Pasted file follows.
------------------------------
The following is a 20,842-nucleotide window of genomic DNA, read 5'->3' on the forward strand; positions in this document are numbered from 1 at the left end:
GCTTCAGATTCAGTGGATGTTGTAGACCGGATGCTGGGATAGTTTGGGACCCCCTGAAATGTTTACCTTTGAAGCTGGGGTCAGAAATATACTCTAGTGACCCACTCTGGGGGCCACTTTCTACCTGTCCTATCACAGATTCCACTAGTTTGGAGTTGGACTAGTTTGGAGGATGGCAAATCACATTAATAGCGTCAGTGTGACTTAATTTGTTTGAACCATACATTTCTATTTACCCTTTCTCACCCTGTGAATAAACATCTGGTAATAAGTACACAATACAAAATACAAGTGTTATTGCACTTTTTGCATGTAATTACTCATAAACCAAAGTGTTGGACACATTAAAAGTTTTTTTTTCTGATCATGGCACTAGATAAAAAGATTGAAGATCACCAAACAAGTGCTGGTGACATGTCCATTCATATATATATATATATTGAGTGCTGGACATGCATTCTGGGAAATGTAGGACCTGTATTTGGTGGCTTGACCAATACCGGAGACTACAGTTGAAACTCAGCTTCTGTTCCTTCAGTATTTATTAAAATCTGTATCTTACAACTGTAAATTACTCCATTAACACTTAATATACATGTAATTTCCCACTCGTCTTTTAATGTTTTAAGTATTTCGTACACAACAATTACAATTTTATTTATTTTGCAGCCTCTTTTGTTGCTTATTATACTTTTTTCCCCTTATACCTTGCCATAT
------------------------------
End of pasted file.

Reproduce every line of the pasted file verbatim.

The following is a 20,842-nucleotide window of genomic DNA, read 5'->3' on the forward strand; positions in this document are numbered from 1 at the left end:
GCTTCAGATTCAGTGGATGTTGTAGACCGGATGCTGGGATAGTTTGGGACCCCCTGAAATGTTTACCTTTGAAGCTGGGGTCAGAAATATACTCTAGTGACCCACTCTGGGGGCCACTTTCTACCTGTCCTATCACAGATTCCACTAGTTTGGAGTTGGACTAGTTTGGAGGATGGCAAATCACATTAATAGCGTCAGTGTGACTTAATTTGTTTGAACCATACATTTCTATTTACCCTTTCTCACCCTGTGAATAAACATCTGGTAATAAGTACACAATACAAAATACAAGTGTTATTGCACTTTTTGCATGTAATTACTCATAAACCAAAGTGTTGGACACATTAAAAGTTTTTTTTTCTGATCATGGCACTAGATAAAAAGATTGAAGATCACCAAACAAGTGCTGGTGACATGTCCATTCATATATATATATATATTGAGTGCTGGACATGCATTCTGGGAAATGTAGGACCTGTATTTGGTGGCTTGACCAATACCGGAGACTACAGTTGAAACTCAGCTTCTGTTCCTTCAGTATTTATTAAAATCTGTATCTTACAACTGTAAATTACTCCATTAACACTTAATATACATGTAATTTCCCACTCGTCTTTTAATGTTTTAAGTATTTCGTACACAACAATTACAATTTTATTTATTTTGCAGCCTCTTTTGTTGCTTATTATACTTTTTTCCCCTTATACCTTGCCATAT